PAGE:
COLUMN: Own the things they hate or change them
I’m trying to quit smoking after more than a decade, and it is really starting to make me unpleasant to be around. Though e-cigarettes don’t quite hit the spot the way burning dried tobacco does, they will do.
I’ve tried many times to quit before, but I always ended up back at the gas station buying smokes after a day or two.
Maybe my own impulse-control issues are why the story about Jennifer Livingston, a television newscaster in Wisconsin, struck a nerve.
Long story short, a security guard named Kenneth Krause wrote her an email asking if she should be on TV as a larger woman and if she was setting a bad example for young girls in the community because of her size. By her own admission, Livingston is medically considered obese. In response, Livingston went on a four-minute rant on the air about her weight troubles, her struggle with it as a mother and her awareness of her problem.
I’m with you, sister, as I take a drag from this unsatisfying e-cig.
But then she did something that forced me into an opposing view. She accused Krause of being a bully, of attacking her viciously, all during “anti-bullying month” no less. She played the part of the bullied victim in this situation, and it was so out of character with the rest of her speech it killed it for me.
First, the email wasn’t bullying. It was insensitive and brutally honest, but there was nothing in it which mocked her or lashed out at her. If the watcher’s question was not a legitimate one, then why give it air time? It’s a random incident of trolling in response to her public presence, and as trolls go, it was actually a pretty cordial email. Compared to some of the gems I’ve received writing for The Daily, I’ll take Krause any day.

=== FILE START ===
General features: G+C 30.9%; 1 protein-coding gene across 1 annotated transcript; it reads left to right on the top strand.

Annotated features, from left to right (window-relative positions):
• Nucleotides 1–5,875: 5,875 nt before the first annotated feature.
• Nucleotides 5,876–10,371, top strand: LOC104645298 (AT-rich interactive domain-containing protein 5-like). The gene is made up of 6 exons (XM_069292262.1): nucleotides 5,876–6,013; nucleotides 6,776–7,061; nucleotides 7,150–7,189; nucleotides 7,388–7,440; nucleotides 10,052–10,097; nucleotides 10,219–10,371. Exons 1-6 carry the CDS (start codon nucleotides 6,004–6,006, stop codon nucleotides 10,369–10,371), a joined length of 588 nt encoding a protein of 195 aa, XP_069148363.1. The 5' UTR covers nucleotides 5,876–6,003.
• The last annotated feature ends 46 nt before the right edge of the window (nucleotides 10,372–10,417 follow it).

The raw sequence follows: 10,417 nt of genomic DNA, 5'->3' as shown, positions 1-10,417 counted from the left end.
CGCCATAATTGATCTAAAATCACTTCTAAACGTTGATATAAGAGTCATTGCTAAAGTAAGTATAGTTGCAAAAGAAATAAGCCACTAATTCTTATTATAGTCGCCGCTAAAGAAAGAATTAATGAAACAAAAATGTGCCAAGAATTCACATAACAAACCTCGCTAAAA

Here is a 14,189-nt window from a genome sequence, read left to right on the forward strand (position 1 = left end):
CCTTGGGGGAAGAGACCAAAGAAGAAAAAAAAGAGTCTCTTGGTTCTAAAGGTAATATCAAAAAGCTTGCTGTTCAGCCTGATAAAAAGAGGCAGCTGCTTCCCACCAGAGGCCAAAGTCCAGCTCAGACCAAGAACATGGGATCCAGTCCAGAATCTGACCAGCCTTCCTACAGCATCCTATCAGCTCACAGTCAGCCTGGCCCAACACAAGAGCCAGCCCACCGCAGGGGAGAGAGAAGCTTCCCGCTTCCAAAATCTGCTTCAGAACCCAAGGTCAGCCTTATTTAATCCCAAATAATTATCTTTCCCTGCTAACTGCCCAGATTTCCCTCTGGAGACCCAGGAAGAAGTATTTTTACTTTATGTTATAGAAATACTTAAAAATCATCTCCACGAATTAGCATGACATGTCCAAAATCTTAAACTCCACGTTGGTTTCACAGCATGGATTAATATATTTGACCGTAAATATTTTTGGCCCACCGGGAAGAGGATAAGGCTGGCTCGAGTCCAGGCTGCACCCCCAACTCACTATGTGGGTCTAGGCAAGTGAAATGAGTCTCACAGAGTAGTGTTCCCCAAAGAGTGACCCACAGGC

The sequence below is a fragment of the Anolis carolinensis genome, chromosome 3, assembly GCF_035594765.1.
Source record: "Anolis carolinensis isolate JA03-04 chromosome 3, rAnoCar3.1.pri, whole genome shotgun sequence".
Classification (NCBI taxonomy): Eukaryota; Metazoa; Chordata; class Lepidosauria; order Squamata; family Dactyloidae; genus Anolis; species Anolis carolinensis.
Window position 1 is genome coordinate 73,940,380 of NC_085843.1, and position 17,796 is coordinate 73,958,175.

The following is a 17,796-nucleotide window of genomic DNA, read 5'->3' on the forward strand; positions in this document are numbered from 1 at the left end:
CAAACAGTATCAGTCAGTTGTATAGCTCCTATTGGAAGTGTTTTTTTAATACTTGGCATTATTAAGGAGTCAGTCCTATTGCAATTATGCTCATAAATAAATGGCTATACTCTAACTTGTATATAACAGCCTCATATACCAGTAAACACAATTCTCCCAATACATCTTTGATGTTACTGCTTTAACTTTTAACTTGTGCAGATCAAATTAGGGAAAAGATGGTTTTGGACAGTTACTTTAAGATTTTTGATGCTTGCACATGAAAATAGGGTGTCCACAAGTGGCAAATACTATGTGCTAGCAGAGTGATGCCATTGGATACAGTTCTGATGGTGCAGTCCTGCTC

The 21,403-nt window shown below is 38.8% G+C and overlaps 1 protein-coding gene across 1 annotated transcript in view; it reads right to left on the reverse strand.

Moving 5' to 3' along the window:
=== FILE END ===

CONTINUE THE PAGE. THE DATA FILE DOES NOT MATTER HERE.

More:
Second, this is a 37-year-old woman. If she wanted to exemplify how to handle a bully, venting on camera probably wasn’t the best choice. Why not just email the guy back and tell him what she really thinks? Her passive-aggressive response of releasing the guy’s name on the evening news is about as petty as his email in the first place. At some point, you’ve got to be too old to respond to such nonsense.
Finally, all the whole thing did was to further define her by her weight. The Huffington Post, the NY Daily News and the Daily Mail all referred to her in their headlines as the “fat-shamed” news anchor. Splendid, that must have been exactly what Livingston had in mind.
I hated when people told me they hated when I smoked. I hated having my worth devalued by some because I smoked. But I always took my share of responsibility for it, and I never felt bullied because someone called me a fool for willfully inhaling smoke.
As a nation, we are expanding waist-wise. We get to enjoy these little unhealthy personal freedoms, but then we also have to deal with the fact that some people are going to attack us for it. Own it or change it.
But if you are dealing with a bully, harassment or a similar situation at OU, please don’t be afraid to talk to someone about it.
And let your haters hate. They obviously need something to do.
Trent Cason is a literature and cultural studies senior.